Banging My Own Drum With One LightSunday, December 14, 2008
As my job (formerly a profession) as a magazine photographer fades away asymptote-like, I find some small comfort that unlike General Douglas MacArthur I cannot be fired. I am a free lancer. But like him I am fading away as quickly as a poorly fixed photograph. It is a photograph that will become plain dust and not a random dissolution of pixels. Meanwhile I must feed my wife her hot cream-of-wheat with brown sugar in the morning so I need funds. Some of them come from my teaching endeavours. I teach at two places. One is Focal Point and the other is Van Arts. The former has a full-times students program like the latter but it also has photo workshops and 10-week courses. That's where I come in. In the last The Contemporary Portrait Nude class (mentioned here I had 6 students. This was an especially fun and intimate class but not one that will make money for the school. I offered to write an essay promoting my next class The One Light Portrait Photography Course for their Christmas brochure as the class begins in January. Perhaps if enough people read that essay we may get that sweet sum of 12 students, not too big, not too small. The school has two studios joined by doors. I divide my class in two so that in the three-hour shooting sessions there is plenty of time to take pictures. The essay is accompanied by my photograph of Vancouver actor/director Paul Terns which I shot with one ring light.
The One Light Portrait Photography Course
Those who work at Focal Point have a standing joke on the two classes that I teach there. They say one is One Light, No Clothes and the other One Light With Clothes. Joke aside they are completely right. As a magazine photographer in Vancouver for 35 years a great majority of my photographs have been one light photographs. And most recently I have further fine tuned my choice to a 2x3 ft soft box placed very close to my subject while standing near a middle gray wall.
In most situations with the exception of my frequent use of a powerful ring flash, that light has never been an on-camera flash. And therein is the problem as to why so many photographs on the internet in such social sites like Flickr and myspace all tend to look the same. The pictures were either taken with existing light or with an on camera pop-up flash.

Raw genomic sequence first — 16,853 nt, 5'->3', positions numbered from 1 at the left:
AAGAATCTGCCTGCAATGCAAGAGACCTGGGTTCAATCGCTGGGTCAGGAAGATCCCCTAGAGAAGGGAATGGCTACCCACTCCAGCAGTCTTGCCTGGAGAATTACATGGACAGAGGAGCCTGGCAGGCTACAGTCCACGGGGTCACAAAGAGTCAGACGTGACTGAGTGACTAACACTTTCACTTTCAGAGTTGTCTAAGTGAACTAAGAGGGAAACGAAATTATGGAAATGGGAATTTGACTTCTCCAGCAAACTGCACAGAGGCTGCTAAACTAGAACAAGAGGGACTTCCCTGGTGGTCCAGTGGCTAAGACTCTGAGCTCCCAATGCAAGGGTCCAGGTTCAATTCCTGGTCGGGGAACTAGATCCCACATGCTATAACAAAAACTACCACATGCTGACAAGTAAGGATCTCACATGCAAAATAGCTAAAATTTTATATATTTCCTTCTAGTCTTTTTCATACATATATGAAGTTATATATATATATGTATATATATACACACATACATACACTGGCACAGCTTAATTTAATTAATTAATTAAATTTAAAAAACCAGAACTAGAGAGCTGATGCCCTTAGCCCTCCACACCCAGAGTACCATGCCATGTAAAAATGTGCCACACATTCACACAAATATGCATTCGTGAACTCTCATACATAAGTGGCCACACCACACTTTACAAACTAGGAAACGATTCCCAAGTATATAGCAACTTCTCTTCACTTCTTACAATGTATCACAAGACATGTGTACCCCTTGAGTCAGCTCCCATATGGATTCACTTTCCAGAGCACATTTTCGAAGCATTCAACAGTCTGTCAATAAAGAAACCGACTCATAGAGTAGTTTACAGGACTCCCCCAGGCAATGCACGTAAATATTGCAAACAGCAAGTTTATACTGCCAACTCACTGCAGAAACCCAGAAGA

The Holy Grail of photography for any photographer with gumption should be to find a personal style. Tethering a camera to a modified light (via either a flash cord or a radio slave) such as a soft box or an umbrella mostly happens in the professional photographer’s studio. These kinds of photographs are becoming less frequent. Learning how to use a modified one light is one way, I believe, of rapidly increasing one’s chances of successfully pursuing that elusive personal style.
The 19th century was limited until almost its end, with photography that depended on existing natural light. As soon as electric lights came in photographers and cinematographers were hampered by slow film emulsion. The bright focused lights they used produced the glamorous and mysterious film noir films of the 30 to the 50s. Then this kind of light went out of fashion and a more uniform natural light (still with powerful light units) came into use. Only recently, as digital still camera and digital cinematography cameras have been developed with ultra sensitive sensors, has it been possible to use them in low light situations without additional lighting. In fact Vancouver Sun film critic, Katherine Monk while reviewing Jonathan Demme’s Rachel Getting Married notes that the film is “Shot on high-definition digital video with little or no apparent artificial light…” To me this means that this will be a gritty film with no lighting style. And that is fine. But when you pay good money to escape financial depression and working angst is this what you need? Is it coincidence that the age of Hollywood glamour films occurred during the Great Depression? Is Rachel Getting Married a trend in more unlit digital films? Will movies soon resemble the images of Flickr?
Choosing to take photographs with no additional lighting should be a choice based on purpose while knowing what the other possibilities are. Learning to use one light, be it a soft box, an open flash, a ring flash, a spotlight or a grid spot light should be part of any photographer’s recipe book towards photographic diversity and the achievement of a personal style.
The class runs Tuesdays from 2-5pm beginning January 13